Changes to worldwide banking regulations, along with low correlations to other asset classes, have made transportation assets an investment class individuals should consider for portfolio allocations, a global fund manager has said.
According to JP Morgan global transportation group head of portfolio management Anurag Agarwal, regulation measures implemented after the global financial crisis have resulted in banks returning to being senior secured lenders, and if not, at least increasing their levels of higher reserve capital.
Agarwal pointed out the effect of regulation has seen the participation banks have had in shipping loans drop from US$86.7 billion in 2007 to US$18.3 billion in 2017. In turn, this has presented an opportunity for other investors to enter this market – one to which they previously would not have had access.
Now access to transportation assets has been opened up, Agarwal said there were significant benefits they could add to investment portfolios, one being a strong diversification element both within the sector as well as against other asset classes.
“Transportation assets offer a very nice mix of both sectors and drivers, which makes us feel like there is great optionality from a diversification point of view to build resilient portfolios that are not all correlated and that are all not exposed to the same macro or micro factors that one tends to think of when you are doing core plus investing,” he said.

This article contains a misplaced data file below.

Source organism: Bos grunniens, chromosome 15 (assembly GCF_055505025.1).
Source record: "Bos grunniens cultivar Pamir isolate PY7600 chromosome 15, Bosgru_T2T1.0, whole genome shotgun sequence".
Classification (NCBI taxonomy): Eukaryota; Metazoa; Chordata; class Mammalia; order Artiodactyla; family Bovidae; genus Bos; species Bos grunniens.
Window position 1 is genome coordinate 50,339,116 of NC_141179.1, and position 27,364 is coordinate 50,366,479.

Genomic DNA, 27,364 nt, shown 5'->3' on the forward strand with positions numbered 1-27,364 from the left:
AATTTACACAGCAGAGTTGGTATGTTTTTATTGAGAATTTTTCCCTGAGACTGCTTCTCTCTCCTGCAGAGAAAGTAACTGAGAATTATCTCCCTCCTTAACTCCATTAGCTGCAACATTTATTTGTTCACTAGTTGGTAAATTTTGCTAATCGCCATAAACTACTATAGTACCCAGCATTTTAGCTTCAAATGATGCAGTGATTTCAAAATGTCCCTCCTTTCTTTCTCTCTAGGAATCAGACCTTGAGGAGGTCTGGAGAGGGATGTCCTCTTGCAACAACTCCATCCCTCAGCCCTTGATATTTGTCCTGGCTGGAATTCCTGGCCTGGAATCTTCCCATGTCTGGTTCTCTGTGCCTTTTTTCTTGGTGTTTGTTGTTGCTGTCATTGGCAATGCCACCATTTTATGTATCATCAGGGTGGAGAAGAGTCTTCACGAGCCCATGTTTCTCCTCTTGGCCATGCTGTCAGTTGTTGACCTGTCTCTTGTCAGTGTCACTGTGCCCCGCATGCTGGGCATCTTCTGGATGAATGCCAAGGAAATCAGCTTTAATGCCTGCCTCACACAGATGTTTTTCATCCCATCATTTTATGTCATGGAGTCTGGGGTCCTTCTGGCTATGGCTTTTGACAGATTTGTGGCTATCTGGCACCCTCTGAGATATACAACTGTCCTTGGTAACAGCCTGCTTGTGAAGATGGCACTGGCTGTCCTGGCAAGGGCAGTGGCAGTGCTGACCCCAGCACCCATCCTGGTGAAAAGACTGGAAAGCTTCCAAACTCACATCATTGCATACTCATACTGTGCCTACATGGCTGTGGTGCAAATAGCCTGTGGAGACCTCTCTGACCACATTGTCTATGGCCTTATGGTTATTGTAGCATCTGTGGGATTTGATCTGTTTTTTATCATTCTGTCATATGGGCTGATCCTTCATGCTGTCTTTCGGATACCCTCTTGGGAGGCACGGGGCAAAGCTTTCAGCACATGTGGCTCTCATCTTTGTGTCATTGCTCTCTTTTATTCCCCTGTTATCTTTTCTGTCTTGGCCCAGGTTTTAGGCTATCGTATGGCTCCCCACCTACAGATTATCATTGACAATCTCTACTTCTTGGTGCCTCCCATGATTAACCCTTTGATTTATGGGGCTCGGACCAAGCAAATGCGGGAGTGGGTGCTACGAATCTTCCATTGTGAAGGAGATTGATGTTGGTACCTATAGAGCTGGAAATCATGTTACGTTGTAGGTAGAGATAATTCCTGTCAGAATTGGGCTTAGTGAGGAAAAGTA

In reference to other asset classes, he noted yield-orientated transportation assets from 1998 to 2017 had very low correlation of 0.1, 0, 0.1, and -0.2 with global equities, global bonds, United States equities and US bonds respectively.
Further, he said transportation assets by nature would continue to present investment opportunities in the future.
“These assets have a finite useful life of about 25 years on average. So what that tells you is that every year about 4 per cent of the world’s fleet of trains and ships and planes ages out and has to be replaced with no influence of any more growth,” he said.
“Over the next 10 years we believe there is a need for about US$4.5 trillion worth of transportation assets that will be coming on line and that means these assets will have to be financed.”''